Proposing a Renewed Catholic Understanding of the Sexual Person, pt 2

August 3, 2012

By Todd A. Salzman and Michael G. Lawler, authors of Sexual Ethics

Part Two of a Two-Part Series

Sister Farrell’s comment and questions cited in Part One of this series highlight the need for a renewed definition of the sexual person that adequately considers the sexual person in light of “the signs of the times.” Drawing insights from scripture, tradition, the sciences, and experience, Catholic theologians are proposing a renewed understanding of the sexual person that challenges the historical suspicion surrounding human sexuality in the Catholic Church. This renewed understanding builds on many of the Catholic Church’s positive messages about human sexuality, especially about the unitive end of marriage or meaning of the sexual act, and can provide sound principles to educate the faithful about the God-given gift of sexuality.

In The Sexual Person (2008) and Sexual Ethics (2012) we propose six fundamental dimensions of a renewed understanding of the sexual person. These include:

  1. Move from the sexual person considered as a procreative person to the sexual person considered as a relational person, one who focuses, not simply on sexual acts, but on the interpersonal meaning of sexual acts for interpersonal relationships and asks whether or not these sexual acts facilitate growth in just and loving relationship with one’s intimate partner, oneself, and one’s God.
  2. Move from  viewing heterosexual orientation as normative and homosexual and bisexual orientation as “objectively disordered” to viewing sexual orientation, heterosexual, homosexual, or bisexual, as an intrinsic dimension of the sexual person and, therefore, “objectively ordered” for persons with such orientations.
  3. Move to a more holistic and integrated understanding of the sexual person, physiologically, emotionally, psychologically, and spiritually considered.
  4. Acknowledge the fundamental desire in persons to be in relationship, including sexual relationship, with another person. This desire is realized in a complex of relationships that the magisterium refers to as complementarity, which intends that certain realities belong together and produce a whole that neither produces alone. The magisterium prioritizes physical complementarity and argues that it demands heterosexual marriage as the exclusive stable sexual relationship between a man and a woman.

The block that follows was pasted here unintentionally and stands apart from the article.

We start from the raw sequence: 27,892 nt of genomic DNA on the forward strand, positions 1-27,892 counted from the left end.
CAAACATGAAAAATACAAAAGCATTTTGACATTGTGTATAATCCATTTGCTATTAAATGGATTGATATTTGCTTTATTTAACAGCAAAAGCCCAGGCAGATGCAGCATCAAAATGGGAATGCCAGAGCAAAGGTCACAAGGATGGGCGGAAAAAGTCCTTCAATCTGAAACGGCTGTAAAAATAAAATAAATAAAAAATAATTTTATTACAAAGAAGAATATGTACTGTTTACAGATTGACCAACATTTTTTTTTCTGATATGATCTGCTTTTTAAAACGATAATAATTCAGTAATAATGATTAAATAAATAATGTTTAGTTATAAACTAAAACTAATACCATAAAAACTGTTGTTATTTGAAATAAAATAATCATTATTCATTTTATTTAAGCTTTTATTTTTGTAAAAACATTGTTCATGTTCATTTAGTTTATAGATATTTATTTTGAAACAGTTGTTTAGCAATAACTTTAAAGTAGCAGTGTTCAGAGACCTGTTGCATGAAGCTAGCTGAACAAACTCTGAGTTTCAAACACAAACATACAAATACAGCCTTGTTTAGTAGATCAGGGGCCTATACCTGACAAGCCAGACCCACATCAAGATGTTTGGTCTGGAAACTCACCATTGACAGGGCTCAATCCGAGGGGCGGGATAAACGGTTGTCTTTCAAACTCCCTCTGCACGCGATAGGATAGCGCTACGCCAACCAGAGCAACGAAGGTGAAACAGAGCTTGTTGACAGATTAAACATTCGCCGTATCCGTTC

5. Move from the magisterium’s description of sexual complementarity, limited to physical complementarity and heterosexual marriage, to a holistic complementarity which integrates sexual orientation as an intrinsic dimension of the sexual person.
  6. Move from an understanding of “truly human sexual acts” (Gaudium et spes, n. 49) limited to reproductive-type sexual acts within a heterosexual marital relationship as fulfilling of sexual persons to an understanding of “truly human sexual acts” as either reproductive-type or non-reproductive-type sexual acts in accord with a person’s sexual orientation that facilitate the sharing of a person’s embodied self with another embodied self in just love that fulfill sexual persons.

This renewed understanding focuses on persons rather than their acts, interpersonal relationships rather than biology, real and experienced rather than abstract and ideal sexuality, principles and virtues (such as justice and love) rather than absolute norms. The normative conclusion that follows from these six renewed dimensions of the sexual person changes the approach to sexual morality: some heterosexual and some homosexual acts, those that meet the requirements for holistic complementarity and just love, are truly human and therefore moral; some heterosexual and some homosexual acts, those that do not meet the requirements for holistic complementarity and just love, are not truly human and therefore immoral.